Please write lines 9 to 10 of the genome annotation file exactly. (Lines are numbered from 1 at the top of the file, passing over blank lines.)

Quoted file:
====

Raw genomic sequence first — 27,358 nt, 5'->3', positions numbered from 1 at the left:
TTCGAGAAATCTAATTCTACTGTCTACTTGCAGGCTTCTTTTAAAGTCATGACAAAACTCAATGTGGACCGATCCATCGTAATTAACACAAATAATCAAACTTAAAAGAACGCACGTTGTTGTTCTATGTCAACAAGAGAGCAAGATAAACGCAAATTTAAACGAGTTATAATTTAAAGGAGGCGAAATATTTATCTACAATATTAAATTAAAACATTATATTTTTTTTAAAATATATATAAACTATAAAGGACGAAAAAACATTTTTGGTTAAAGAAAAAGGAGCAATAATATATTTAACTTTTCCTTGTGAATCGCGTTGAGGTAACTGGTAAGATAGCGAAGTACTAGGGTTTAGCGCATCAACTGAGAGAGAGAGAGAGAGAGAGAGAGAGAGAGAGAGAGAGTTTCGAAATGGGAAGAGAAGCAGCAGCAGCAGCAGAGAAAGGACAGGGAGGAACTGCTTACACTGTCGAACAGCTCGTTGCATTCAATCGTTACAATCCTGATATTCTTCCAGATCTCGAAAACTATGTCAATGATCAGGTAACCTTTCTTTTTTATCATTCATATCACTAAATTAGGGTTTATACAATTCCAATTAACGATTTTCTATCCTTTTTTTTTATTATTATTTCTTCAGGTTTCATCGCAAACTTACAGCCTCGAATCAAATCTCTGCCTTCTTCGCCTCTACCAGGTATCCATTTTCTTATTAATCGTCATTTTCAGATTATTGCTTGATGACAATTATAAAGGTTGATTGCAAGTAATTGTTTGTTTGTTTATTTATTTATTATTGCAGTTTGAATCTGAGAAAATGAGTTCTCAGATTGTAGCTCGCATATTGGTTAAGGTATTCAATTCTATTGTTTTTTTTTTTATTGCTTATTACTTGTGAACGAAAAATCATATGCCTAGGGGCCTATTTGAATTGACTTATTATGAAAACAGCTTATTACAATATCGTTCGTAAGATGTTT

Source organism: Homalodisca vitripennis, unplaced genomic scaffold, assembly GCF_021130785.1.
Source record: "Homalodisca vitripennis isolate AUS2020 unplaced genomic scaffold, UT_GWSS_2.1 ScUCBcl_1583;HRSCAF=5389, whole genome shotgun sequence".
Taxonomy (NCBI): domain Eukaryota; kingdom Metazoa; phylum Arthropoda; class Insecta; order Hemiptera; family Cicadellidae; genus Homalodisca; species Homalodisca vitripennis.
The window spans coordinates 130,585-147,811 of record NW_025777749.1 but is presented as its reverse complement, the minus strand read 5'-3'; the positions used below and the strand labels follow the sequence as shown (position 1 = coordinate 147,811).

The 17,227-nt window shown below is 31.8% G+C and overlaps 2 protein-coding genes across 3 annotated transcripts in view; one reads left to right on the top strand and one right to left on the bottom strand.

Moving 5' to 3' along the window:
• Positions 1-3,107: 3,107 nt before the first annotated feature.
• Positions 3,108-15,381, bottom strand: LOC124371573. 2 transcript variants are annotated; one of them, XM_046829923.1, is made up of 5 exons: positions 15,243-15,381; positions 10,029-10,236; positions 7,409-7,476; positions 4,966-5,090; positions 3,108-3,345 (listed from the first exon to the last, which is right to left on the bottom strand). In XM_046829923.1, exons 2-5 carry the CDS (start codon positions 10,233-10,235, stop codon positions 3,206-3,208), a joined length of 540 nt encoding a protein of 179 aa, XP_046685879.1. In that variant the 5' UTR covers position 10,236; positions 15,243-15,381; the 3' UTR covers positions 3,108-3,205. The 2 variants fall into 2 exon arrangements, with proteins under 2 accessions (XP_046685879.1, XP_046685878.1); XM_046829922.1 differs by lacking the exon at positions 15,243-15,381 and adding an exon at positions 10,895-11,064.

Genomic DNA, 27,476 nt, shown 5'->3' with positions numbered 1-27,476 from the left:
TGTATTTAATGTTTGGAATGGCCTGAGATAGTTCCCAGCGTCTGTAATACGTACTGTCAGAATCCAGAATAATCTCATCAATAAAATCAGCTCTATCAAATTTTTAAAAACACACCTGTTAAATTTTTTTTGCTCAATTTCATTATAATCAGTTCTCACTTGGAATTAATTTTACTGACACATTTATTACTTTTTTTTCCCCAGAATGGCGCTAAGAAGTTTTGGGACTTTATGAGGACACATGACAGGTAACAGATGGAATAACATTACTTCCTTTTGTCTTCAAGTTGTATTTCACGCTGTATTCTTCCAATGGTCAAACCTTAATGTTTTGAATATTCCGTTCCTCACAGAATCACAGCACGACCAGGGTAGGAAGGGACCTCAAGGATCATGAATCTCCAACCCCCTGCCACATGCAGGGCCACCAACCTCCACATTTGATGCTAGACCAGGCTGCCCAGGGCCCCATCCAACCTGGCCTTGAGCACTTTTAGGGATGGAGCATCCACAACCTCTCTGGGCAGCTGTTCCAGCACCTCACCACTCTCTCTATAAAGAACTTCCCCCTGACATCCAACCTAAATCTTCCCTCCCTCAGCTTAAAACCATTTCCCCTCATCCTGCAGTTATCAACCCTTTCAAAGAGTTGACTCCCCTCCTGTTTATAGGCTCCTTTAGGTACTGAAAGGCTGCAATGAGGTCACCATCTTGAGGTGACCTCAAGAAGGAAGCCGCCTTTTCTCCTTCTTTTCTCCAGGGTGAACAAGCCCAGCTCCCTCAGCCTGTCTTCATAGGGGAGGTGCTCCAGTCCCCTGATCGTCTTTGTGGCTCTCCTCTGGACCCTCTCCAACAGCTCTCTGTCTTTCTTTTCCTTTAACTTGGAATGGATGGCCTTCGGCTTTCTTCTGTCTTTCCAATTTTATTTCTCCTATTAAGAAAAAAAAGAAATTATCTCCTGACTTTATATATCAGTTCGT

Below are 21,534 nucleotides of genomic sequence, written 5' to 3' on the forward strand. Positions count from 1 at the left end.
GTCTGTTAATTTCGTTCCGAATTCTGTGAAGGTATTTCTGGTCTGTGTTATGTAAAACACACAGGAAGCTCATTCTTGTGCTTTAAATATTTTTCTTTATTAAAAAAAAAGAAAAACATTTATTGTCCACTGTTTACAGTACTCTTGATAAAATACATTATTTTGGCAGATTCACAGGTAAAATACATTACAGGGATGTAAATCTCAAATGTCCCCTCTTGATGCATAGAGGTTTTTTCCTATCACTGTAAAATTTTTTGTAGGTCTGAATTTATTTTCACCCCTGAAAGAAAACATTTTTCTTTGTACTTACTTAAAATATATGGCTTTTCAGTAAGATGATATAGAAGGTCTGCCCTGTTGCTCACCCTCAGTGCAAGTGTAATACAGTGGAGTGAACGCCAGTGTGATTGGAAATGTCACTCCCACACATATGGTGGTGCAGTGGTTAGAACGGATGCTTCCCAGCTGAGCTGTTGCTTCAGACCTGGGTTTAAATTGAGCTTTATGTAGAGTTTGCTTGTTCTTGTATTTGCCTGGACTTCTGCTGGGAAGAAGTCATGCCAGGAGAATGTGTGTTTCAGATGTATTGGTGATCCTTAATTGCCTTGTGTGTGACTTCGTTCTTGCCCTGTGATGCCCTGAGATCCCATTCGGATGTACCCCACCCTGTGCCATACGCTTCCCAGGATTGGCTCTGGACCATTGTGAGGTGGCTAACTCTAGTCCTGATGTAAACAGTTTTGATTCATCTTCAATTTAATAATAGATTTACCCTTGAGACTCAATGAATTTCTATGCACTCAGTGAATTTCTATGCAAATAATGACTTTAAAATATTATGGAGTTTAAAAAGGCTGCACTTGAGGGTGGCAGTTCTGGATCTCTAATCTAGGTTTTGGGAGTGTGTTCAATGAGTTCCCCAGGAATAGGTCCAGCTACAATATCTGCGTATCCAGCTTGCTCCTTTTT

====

• Positions 1-3,107: 3,107 nt before the first annotated feature.
• Positions 3,108-15,381, bottom strand: LOC124371573. 2 transcript variants are annotated; one of them, XM_046829923.1, is made up of 5 exons: positions 15,243-15,381; positions 10,029-10,236; positions 7,409-7,476; positions 4,966-5,090; positions 3,108-3,345 (listed from the first exon to the last, which is right to left on the bottom strand). In XM_046829923.1, exons 2-5 carry the CDS (start codon positions 10,233-10,235, stop codon positions 3,206-3,208), a joined length of 540 nt encoding a protein of 179 aa, XP_046685879.1. In that variant the 5' UTR covers position 10,236; positions 15,243-15,381; the 3' UTR covers positions 3,108-3,205. The 2 variants fall into 2 exon arrangements, with proteins under 2 accessions (XP_046685879.1, XP_046685878.1); XM_046829922.1 differs by lacking the exon at positions 15,243-15,381 and adding an exon at positions 10,895-11,064.